Yes, absolutely! We have booths at several events such as the "Forum des Interconnectés" in France and regularly attend other trade fairs. Our annual summit, Data On Board, is great for networking. It lets us share the feedback we receive from our customers and stay up-to-date on emerging issues. This work in the field is related to the "observation" part of my duties. As representatives of ODS, our job is to help showcase the ecosystem!
I love the learning parts, i.e. understanding the problems of our customers and coming up with appropriate solutions. I also enjoy sharing ODS success stories and seeing how these stories speak to others. As a salesperson, this is what sustains my passion for - and confidence in - our product.
I also enjoy having the freedom to discover other areas that interest me, such as mobility and tourism. This makes me feel like I'm doing my part.
I'd like to learn as much as possible about the field and become a genuine expert. I hope to learn more about the medium and long-term prospects of the product in order to develop my sales strategy, and find ways to enrich myself personally. I want to cultivate an increasingly constructive attitude with regard to the environment in which we work.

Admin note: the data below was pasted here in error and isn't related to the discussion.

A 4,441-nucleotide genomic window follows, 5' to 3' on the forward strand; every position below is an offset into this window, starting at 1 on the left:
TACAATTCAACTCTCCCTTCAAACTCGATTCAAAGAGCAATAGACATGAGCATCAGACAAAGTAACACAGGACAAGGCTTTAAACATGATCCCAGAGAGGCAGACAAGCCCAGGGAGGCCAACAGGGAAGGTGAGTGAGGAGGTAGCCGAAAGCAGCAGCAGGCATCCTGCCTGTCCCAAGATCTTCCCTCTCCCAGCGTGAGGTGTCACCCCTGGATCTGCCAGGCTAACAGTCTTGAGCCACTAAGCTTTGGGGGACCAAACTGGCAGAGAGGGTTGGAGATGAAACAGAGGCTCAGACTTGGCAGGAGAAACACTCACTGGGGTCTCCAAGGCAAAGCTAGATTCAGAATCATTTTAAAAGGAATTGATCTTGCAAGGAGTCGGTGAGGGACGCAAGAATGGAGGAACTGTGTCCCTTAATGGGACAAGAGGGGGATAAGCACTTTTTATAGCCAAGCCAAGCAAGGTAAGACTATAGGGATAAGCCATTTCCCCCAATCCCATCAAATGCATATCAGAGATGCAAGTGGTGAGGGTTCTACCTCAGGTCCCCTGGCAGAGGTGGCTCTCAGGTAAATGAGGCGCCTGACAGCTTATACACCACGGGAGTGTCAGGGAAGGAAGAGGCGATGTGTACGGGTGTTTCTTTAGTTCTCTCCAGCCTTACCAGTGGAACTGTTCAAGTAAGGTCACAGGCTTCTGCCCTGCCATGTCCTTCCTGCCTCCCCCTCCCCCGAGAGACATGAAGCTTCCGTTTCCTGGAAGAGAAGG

It may be a little off-topic, but I'd also like to examine the ways in which digital organizations can improve their carbon footprint. Although they are rarely singled out, data storage and (more generally) Internet-related technologies are sources of pollution that require immediate action. How can we develop a model for new technologies?
Luckily, many of my coworkers share my concerns and we've been able to launch a few initiatives.
I like going for runs, exercising, hanging out with friends, and dancing! I'm an adrenaline junkie! My work can sometimes be abstract. These activities allow me to center myself and be creative. Dance is my passion. I hope it will play a bigger role in my life in the future. You may wonder, what do dance and data have in common? Both are interpreted in terms of flows! I also enjoy writing, even if it's not something I do as often as I'd like.
My professional and personal activities complement each other naturally, which makes me really happy.
Mainly hip-hop, but I also like to improvise at parties, at home, and sometimes even in public! Dancing helps me analyze the way my body flows with other people.
I want to continue to meet people with incredible projects and be amazed by my coworkers on a daily basis. I'm constantly impressed by them - by their skills, hobbies, and kindness.